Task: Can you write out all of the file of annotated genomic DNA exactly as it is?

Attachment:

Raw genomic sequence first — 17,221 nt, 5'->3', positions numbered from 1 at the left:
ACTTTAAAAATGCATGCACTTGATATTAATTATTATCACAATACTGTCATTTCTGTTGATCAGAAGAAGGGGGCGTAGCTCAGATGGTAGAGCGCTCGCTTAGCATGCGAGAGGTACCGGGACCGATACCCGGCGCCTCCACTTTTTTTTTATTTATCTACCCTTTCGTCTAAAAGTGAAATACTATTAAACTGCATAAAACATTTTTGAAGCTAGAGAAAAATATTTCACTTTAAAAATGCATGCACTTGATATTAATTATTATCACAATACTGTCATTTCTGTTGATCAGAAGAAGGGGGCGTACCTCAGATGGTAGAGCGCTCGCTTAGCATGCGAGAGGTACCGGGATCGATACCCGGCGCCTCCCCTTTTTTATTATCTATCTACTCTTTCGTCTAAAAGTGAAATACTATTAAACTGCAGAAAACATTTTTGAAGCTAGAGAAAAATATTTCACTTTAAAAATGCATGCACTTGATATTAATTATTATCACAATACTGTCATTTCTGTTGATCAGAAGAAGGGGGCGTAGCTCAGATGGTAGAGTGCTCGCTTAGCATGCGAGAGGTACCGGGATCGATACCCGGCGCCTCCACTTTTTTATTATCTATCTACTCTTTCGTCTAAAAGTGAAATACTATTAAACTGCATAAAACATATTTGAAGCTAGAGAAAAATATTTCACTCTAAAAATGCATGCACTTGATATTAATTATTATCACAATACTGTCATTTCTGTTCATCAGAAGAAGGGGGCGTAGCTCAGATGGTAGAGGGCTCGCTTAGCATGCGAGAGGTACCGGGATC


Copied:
Raw genomic sequence first — 17,221 nt, 5'->3', positions numbered from 1 at the left:
ACTTTAAAAATGCATGCACTTGATATTAATTATTATCACAATACTGTCATTTCTGTTGATCAGAAGAAGGGGGCGTAGCTCAGATGGTAGAGCGCTCGCTTAGCATGCGAGAGGTACCGGGACCGATACCCGGCGCCTCCACTTTTTTTTTATTTATCTACCCTTTCGTCTAAAAGTGAAATACTATTAAACTGCATAAAACATTTTTGAAGCTAGAGAAAAATATTTCACTTTAAAAATGCATGCACTTGATATTAATTATTATCACAATACTGTCATTTCTGTTGATCAGAAGAAGGGGGCGTACCTCAGATGGTAGAGCGCTCGCTTAGCATGCGAGAGGTACCGGGATCGATACCCGGCGCCTCCCCTTTTTTATTATCTATCTACTCTTTCGTCTAAAAGTGAAATACTATTAAACTGCAGAAAACATTTTTGAAGCTAGAGAAAAATATTTCACTTTAAAAATGCATGCACTTGATATTAATTATTATCACAATACTGTCATTTCTGTTGATCAGAAGAAGGGGGCGTAGCTCAGATGGTAGAGTGCTCGCTTAGCATGCGAGAGGTACCGGGATCGATACCCGGCGCCTCCACTTTTTTATTATCTATCTACTCTTTCGTCTAAAAGTGAAATACTATTAAACTGCATAAAACATATTTGAAGCTAGAGAAAAATATTTCACTCTAAAAATGCATGCACTTGATATTAATTATTATCACAATACTGTCATTTCTGTTCATCAGAAGAAGGGGGCGTAGCTCAGATGGTAGAGGGCTCGCTTAGCATGCGAGAGGTACCGGGATC